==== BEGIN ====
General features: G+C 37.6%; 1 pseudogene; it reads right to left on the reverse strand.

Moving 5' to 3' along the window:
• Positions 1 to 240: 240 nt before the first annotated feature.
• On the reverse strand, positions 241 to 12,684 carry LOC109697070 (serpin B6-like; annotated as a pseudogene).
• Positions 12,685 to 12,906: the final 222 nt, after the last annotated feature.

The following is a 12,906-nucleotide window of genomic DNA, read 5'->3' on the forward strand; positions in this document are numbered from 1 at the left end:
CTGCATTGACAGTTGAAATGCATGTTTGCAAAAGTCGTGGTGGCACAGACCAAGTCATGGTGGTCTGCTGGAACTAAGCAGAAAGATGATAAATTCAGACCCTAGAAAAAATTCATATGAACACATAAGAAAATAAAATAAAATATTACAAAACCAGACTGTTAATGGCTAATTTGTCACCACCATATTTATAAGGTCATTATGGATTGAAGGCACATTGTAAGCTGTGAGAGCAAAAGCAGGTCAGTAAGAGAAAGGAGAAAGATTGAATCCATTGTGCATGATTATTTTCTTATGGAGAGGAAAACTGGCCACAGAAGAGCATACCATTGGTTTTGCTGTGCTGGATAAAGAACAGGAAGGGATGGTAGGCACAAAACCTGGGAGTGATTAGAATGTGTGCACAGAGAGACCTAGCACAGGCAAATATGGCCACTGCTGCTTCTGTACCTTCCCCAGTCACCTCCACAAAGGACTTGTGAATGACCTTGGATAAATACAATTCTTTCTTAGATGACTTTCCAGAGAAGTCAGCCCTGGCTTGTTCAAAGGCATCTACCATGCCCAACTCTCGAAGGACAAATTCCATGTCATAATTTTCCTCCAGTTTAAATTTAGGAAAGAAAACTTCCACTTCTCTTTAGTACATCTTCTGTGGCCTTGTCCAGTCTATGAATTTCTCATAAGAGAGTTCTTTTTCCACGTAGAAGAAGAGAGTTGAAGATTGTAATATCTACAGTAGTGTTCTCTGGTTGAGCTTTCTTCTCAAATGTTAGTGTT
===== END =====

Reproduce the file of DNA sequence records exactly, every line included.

General features: G+C 37.6%; 1 pseudogene; it reads right to left on the reverse strand.

Moving 5' to 3' along the window:
• Positions 1 to 240: 240 nt before the first annotated feature.
• On the reverse strand, positions 241 to 12,684 carry LOC109697070 (serpin B6-like; annotated as a pseudogene).
• Positions 12,685 to 12,906: the final 222 nt, after the last annotated feature.

The following is a 12,906-nucleotide window of genomic DNA, read 5'->3' on the forward strand; positions in this document are numbered from 1 at the left end:
CTGCATTGACAGTTGAAATGCATGTTTGCAAAAGTCGTGGTGGCACAGACCAAGTCATGGTGGTCTGCTGGAACTAAGCAGAAAGATGATAAATTCAGACCCTAGAAAAAATTCATATGAACACATAAGAAAATAAAATAAAATATTACAAAACCAGACTGTTAATGGCTAATTTGTCACCACCATATTTATAAGGTCATTATGGATTGAAGGCACATTGTAAGCTGTGAGAGCAAAAGCAGGTCAGTAAGAGAAAGGAGAAAGATTGAATCCATTGTGCATGATTATTTTCTTATGGAGAGGAAAACTGGCCACAGAAGAGCATACCATTGGTTTTGCTGTGCTGGATAAAGAACAGGAAGGGATGGTAGGCACAAAACCTGGGAGTGATTAGAATGTGTGCACAGAGAGACCTAGCACAGGCAAATATGGCCACTGCTGCTTCTGTACCTTCCCCAGTCACCTCCACAAAGGACTTGTGAATGACCTTGGATAAATACAATTCTTTCTTAGATGACTTTCCAGAGAAGTCAGCCCTGGCTTGTTCAAAGGCATCTACCATGCCCAACTCTCGAAGGACAAATTCCATGTCATAATTTTCCTCCAGTTTAAATTTAGGAAAGAAAACTTCCACTTCTCTTTAGTACATCTTCTGTGGCCTTGTCCAGTCTATGAATTTCTCATAAGAGAGTTCTTTTTCCACGTAGAAGAAGAGAGTTGAAGATTGTAATATCTACAGTAGTGTTCTCTGGTTGAGCTTTCTTCTCAAATGTTAGTGTT